The defeat of Sen. Richard Lugar (R-Ind) by Tea Party-backed State Treasurer Richard Mourdock in his state's GOP primary is an ominous sign tor the nation.
True, Lugar- the distinguished former chairman of the Senate Foreign Relations Committee, arguably the best-qualified Republican to run for president in 1996, and the third longest-serving member of the Senate- is 80 years old. But he exhibited an ability to work with Democrats as well as fellow Republicans that the country desperately needs in this time of increasing partisanship and ideological polarization. His opponent is a much more conservative type whose ideological rigidity was his main asset in the primary, and will likely make him a lot less valuable to the nation should he succeed in defeating his moderate Democratic opponent.
He probably will. But Lugar's defeat turns the GOP's retention of this seat from a certainty to a mere likelihood.
Mourdock is in favor of abolishing the Department of Health, Education and Welfare, and has suggested that Rep. Paul Ryan's draconian proposed budget cuts didn't go far enough. Throughout the campaign he treated Lugar with deference, and began his victory statement by leading his supporters in a round of applause for Lugar.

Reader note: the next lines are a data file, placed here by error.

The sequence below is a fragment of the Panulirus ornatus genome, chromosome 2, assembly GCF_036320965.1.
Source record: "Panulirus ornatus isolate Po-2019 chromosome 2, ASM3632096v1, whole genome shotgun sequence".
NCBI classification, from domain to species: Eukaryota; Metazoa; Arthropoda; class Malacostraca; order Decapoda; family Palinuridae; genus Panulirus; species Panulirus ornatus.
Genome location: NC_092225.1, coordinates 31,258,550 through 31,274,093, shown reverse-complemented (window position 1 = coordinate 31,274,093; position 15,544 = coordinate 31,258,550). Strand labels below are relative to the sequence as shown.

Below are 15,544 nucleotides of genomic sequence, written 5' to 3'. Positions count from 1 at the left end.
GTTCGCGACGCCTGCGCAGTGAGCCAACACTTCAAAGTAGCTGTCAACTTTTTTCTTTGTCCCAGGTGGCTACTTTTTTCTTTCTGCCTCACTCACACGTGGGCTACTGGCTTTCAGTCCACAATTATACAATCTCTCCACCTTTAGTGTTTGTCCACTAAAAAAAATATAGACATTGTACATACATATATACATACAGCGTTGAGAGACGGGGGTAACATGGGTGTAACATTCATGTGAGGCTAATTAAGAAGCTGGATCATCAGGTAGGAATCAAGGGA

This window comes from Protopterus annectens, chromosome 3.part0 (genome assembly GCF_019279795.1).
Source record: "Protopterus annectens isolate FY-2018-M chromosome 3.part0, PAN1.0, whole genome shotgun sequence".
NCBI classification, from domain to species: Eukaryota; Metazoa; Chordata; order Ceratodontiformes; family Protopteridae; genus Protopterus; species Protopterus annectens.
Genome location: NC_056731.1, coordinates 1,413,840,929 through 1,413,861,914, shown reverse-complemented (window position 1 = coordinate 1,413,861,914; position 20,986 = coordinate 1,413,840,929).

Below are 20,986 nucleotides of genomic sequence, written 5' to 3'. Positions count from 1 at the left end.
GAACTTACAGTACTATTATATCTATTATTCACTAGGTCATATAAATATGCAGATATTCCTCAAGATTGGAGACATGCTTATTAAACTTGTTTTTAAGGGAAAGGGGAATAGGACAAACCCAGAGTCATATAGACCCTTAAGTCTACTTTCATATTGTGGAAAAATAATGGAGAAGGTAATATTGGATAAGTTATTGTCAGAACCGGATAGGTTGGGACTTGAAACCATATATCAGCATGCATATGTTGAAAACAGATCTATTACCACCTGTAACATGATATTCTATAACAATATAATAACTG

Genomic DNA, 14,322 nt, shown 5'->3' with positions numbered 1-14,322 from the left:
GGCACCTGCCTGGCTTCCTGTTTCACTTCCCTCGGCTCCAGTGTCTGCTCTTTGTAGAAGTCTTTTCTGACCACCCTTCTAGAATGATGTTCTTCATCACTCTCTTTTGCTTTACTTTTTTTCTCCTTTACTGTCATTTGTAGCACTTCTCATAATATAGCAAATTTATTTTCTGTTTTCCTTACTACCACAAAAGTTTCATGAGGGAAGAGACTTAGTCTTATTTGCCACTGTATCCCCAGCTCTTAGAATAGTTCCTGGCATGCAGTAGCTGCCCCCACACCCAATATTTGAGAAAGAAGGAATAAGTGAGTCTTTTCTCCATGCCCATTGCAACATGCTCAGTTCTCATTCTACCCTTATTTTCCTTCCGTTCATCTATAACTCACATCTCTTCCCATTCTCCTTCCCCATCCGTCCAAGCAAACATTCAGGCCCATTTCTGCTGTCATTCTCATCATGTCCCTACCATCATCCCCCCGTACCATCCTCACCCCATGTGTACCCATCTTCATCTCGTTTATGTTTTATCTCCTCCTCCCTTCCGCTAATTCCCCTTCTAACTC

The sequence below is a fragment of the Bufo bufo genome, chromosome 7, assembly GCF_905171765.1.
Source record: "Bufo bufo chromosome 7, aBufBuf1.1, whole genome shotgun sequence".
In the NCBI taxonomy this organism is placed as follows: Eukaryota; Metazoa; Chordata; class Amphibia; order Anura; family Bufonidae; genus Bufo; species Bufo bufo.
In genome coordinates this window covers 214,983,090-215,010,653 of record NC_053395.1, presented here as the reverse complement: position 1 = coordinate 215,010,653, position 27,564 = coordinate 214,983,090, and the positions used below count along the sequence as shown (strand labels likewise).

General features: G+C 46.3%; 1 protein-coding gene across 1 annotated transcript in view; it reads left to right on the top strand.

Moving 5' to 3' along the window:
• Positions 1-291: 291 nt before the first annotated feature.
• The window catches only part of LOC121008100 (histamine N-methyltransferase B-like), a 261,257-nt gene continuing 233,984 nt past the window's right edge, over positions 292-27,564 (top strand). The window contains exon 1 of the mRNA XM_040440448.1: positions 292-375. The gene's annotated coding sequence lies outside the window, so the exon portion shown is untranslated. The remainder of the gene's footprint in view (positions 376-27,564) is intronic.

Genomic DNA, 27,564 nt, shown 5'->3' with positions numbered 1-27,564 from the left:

President Obama released the following statement in reaction to Lugar's defeat:
As a friend and former colleague, I want to express my deep appreciation for Dick Lugar's distinguished service in the United States Senate. While Dick and I didn't always agree on everything, I found during my time in the Senate that he was often willing to reach across the aisle and get things done. My administration's efforts to secure the world's most dangerous weapons has been based on the work that Sen. Lugar began, as well as the bipartisan cooperation we forged during my first overseas trip as Senator to Russia, Ukraine and Azerbaijan. Sen. Lugar comes from a tradition of strong, bipartisan leadership on national security that helped us prevail in the Cold War and sustain American leadership ever since. He has served his constituents and his country well, and I wish him all the best in his future endeavors.
With Sen. Olympia Snowe of Maine already retiring, centrist Republicans- once a large and distinguished group- are now a species close to extinction. The same situation exists on the other side of the aisle, of course; "Blue Dog" Democrats, too, are a vanishing breed. But unike Sen. Joe Liebermann, who ran successfully as an independent in Connecticut when an ideological firebrand defeated him in the Democratic primary a few years back, Lugar promptly endorsed Mourdock.
Ideology aside, Lugar's defeat is worrisome in a nation in which the center is rapidly vanishing in both parties, and the national debate is increasingly driven by extremists. At no time since the Civil War- and this includes the turbulent '60's- has the nation been as divided as it is now, and it can ill-afford the loss of men like Lugar.
HT: Chicago Tribune